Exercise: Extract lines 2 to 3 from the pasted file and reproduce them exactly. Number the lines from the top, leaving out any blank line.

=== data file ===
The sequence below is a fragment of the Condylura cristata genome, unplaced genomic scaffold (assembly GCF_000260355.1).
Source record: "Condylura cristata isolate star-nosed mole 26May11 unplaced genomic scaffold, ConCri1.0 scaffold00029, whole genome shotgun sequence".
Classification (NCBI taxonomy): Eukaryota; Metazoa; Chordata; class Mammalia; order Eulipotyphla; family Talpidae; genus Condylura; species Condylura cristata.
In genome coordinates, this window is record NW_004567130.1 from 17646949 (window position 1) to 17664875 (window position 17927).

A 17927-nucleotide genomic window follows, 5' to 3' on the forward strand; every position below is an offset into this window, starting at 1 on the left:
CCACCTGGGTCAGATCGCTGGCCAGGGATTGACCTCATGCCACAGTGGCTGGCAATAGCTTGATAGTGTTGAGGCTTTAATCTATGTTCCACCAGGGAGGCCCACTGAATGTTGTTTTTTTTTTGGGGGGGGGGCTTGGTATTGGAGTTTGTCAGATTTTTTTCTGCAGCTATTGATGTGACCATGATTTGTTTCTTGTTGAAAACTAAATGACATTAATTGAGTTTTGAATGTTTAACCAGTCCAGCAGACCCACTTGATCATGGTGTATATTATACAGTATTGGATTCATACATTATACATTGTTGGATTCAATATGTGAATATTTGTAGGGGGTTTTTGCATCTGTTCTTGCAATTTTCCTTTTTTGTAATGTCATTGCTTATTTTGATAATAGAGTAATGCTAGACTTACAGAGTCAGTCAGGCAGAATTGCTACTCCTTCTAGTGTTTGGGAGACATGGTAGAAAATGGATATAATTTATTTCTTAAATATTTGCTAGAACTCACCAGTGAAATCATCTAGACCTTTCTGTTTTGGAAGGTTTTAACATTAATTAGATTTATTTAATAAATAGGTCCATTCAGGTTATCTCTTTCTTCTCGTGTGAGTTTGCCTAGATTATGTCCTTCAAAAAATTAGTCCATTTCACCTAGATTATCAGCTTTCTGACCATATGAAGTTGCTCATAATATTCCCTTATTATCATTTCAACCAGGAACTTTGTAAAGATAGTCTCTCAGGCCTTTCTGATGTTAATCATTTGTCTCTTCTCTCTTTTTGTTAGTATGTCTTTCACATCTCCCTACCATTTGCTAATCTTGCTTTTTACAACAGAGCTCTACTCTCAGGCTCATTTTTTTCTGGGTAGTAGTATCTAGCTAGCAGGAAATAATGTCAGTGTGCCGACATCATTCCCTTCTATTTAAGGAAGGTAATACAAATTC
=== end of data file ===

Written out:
Source record: "Condylura cristata isolate star-nosed mole 26May11 unplaced genomic scaffold, ConCri1.0 scaffold00029, whole genome shotgun sequence".
Classification (NCBI taxonomy): Eukaryota; Metazoa; Chordata; class Mammalia; order Eulipotyphla; family Talpidae; genus Condylura; species Condylura cristata.